Another life hack? Buy a few extra copies of that one book you know that everyone would love, wrap it up, and have it in your back-pocket for that person or two who got you something unexpectedly. You’ll be giving them the gift of an afternoon spent in one of your favorite worlds, and it’ll give you two lots to talk about next you see each other. What’s better than that?
As I wrote about here, every year I give my mom the newest John Grisham book, and every year I write a short little inscription inside—usually just the date and a few notes.
Do you add inscriptions to books you give as gifts? If not, you should! It’s a wonderful way to track the history of your library and to turn simple books into cherished family mementos. Usually it’s the notes and scribbles and inscriptions in our books that make them meaningful to us (read the comment thread on this article if you don’t believe me!), and they’re what help us remember the time and place in our lives that was marked by that reading experience.
This year, I finally decided it was time to level up and add more character to my inscriptions, so I created these printable bookplate gift tags to put in all the books I’m gifting.
I especially love that these bookplates remind me to jot down why I picked a book for a certain person. A book is such a personal gift, and it’s important to take a moment or two to tell someone why you thought this one was just right for them.
Hopefully, each time they page open that book, they’ll think of your friendship and be reminded of how much you love ‘em.
By the way, these would also work fabulously as printable bookplates for donated books if you plan to donate some new or used books to your local library this year. I know many people love to add a little bookplate to donated books, and this one allows you the space to jot down why you love your library and choose to donate to it.
And if you’re still not sure what book to give those last people on your list, try these lists:
7 Reasons to Give Books This Holiday Season (Chronicle Books blog): In case I didn’t give you enough reasons above, here are a few more!
What Is a Hybrid Publisher? (Jane Friedman): It’s extremely important for aspiring authors to understand that hybrid publishers can vary wildly in their practices. Here’s a good primer on how to evaluate a hybrid publisher.
10 Things You Didn’t Know About How the New York Times Book Review Works (Emily Temple for Literary Hub): A nice little look into how the review process works to land on one of those coveted best-of-the-year lists.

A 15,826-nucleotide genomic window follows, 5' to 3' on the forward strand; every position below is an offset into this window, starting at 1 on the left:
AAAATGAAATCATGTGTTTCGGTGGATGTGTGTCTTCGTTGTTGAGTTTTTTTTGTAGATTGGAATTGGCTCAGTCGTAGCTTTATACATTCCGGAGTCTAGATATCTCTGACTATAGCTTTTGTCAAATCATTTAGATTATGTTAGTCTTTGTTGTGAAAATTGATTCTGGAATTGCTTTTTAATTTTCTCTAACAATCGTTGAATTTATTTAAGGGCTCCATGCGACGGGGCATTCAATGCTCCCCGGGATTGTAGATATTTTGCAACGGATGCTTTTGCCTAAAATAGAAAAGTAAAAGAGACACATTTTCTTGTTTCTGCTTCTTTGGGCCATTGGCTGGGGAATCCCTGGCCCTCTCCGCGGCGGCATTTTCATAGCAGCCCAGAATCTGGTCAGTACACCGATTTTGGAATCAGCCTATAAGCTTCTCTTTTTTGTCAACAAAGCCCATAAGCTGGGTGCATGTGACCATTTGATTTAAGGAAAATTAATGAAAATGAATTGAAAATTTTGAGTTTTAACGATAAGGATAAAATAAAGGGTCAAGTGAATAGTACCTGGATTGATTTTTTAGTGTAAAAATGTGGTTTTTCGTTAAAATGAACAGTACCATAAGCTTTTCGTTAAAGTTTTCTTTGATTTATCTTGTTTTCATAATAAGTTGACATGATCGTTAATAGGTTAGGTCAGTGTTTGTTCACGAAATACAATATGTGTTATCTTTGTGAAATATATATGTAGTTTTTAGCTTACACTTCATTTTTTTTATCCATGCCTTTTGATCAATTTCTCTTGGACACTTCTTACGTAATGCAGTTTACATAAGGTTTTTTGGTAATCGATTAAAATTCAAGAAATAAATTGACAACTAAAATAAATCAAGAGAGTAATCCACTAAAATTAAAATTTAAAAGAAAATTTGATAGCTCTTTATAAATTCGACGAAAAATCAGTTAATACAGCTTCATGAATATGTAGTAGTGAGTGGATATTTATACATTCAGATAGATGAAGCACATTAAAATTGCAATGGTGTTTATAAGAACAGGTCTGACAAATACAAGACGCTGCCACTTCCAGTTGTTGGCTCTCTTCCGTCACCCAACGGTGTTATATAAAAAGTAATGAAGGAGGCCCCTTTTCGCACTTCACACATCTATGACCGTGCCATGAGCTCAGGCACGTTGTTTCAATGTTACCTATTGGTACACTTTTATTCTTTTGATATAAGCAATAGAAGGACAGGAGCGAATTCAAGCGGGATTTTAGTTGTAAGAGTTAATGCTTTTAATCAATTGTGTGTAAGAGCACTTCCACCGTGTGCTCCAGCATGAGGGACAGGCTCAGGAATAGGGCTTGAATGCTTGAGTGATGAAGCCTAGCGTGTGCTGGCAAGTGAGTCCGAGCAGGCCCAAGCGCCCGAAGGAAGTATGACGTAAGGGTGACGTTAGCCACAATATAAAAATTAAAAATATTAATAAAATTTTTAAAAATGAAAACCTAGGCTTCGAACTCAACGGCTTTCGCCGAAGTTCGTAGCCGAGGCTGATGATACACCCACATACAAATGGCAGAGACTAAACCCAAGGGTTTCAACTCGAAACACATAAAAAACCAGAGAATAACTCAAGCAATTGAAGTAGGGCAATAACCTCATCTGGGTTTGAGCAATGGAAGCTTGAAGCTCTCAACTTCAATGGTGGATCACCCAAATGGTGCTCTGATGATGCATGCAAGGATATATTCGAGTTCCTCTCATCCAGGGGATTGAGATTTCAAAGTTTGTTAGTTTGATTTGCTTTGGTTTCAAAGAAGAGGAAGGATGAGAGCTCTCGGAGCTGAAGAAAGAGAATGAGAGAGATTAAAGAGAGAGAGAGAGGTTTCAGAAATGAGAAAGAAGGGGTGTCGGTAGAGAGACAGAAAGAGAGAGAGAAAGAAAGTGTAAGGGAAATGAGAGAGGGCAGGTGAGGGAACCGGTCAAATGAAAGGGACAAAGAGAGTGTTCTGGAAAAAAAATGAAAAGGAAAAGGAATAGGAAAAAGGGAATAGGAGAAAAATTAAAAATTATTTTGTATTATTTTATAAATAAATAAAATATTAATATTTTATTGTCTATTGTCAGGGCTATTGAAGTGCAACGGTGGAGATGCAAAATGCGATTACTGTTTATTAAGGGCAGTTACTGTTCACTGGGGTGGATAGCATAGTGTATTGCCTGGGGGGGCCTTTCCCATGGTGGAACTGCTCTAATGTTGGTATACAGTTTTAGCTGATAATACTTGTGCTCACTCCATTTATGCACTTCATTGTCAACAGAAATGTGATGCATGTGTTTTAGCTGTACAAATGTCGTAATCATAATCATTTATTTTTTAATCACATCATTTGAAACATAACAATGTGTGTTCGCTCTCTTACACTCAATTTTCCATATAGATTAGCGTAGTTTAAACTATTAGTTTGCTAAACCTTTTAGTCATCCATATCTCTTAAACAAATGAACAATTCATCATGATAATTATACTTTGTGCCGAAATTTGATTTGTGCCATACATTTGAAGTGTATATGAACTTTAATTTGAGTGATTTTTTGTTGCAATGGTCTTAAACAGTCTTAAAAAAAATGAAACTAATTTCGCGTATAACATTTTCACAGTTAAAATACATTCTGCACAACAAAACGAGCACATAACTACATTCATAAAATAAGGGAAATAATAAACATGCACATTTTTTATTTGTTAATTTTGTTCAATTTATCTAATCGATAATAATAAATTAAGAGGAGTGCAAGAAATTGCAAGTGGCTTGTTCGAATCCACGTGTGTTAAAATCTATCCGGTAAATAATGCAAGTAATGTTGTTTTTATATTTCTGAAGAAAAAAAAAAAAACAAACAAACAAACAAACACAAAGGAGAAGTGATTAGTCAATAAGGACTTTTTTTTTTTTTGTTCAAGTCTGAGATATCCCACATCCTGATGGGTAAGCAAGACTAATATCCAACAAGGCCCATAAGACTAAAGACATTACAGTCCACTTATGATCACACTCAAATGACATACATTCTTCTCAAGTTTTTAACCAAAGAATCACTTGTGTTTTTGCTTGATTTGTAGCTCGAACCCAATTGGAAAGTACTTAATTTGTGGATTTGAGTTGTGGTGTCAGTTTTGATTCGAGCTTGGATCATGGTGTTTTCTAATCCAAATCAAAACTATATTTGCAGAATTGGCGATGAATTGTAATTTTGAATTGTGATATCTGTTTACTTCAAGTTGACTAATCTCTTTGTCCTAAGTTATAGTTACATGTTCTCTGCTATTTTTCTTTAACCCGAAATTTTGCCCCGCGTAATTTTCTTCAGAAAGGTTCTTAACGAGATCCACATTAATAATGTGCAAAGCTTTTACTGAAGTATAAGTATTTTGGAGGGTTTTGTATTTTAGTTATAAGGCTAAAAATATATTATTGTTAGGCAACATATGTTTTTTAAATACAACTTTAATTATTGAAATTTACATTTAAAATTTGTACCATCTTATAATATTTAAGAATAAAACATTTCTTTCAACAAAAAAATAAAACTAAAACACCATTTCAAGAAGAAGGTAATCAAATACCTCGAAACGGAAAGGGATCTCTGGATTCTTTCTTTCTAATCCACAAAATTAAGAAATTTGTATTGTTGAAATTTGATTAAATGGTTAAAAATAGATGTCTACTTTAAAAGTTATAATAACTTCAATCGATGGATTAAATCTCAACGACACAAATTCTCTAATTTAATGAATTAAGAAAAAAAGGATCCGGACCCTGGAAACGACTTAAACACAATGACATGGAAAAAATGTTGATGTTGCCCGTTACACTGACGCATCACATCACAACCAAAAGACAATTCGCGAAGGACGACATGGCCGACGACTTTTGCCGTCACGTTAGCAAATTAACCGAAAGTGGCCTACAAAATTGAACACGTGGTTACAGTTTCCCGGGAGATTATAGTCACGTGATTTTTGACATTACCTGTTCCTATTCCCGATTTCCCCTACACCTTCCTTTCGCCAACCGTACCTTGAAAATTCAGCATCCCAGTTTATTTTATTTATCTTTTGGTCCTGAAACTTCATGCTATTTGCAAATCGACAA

Free Printable Bookish Holiday Cards (Bookish): In case you want a printable book gift card to match your bookplate!
32 of the Most Beautiful Book Covers of 2016 (Buzzfeed Books): So much pretty. Even if these books aren’t the kind of thing you’d normally read, you’ll be impressed by how much can be done within those little rectangles we call book covers.
What we’re eating this week:
Well, between Thanksgiving and my birthday, I am officially in hibernating-bear mode. To try to counteract all those cookies, I planned us a light but hearty week of food, all from the Clean Slate cookbook. Yes, I know that’s the prototypical post-new-year’s cleanse cookbook, but I think that if I’m detoxing for the sole purpose of retoxing over Christmas, I should be forgiven.
Monday: Poached chicken with bok choy in ginger broth. This broth was divine. Make extra and freeze it, and add a fried egg to the soup when serving if you’re a hungry person like me.
Tuesday: Spaghetti with collard greens and lemon. I fell in love with this recipe! It was immediately filed into my mental cabinet of keepers. It’s super simple, requires just a few pantry ingredients, and it has plenty of healthy greens. Win, win, win.
Wednesday: Cook’s day off = Chinese takeout.
Thursday: Red lentil soup with turnip and parsley. Soup can be just as healthy as salad but 1,000,000,000 times better.
I’ll be off next week to sleep off my hibernation pudge and spend a quiet week with Jarrett, but I hope you and your families have a wonderful holiday season and a very happy new year!
(By the way, I only share books I’ve read or that I’m genuinely excited about sharing with the people I love. Life’s too short to read mediocre books. But if you do feel like picking up one of these books as a gift, it’d be great if you bought them through one of the Amazon Associate links above. It supports the many hours of work this team of two [me and Jarrett] put into this little corner of the web!)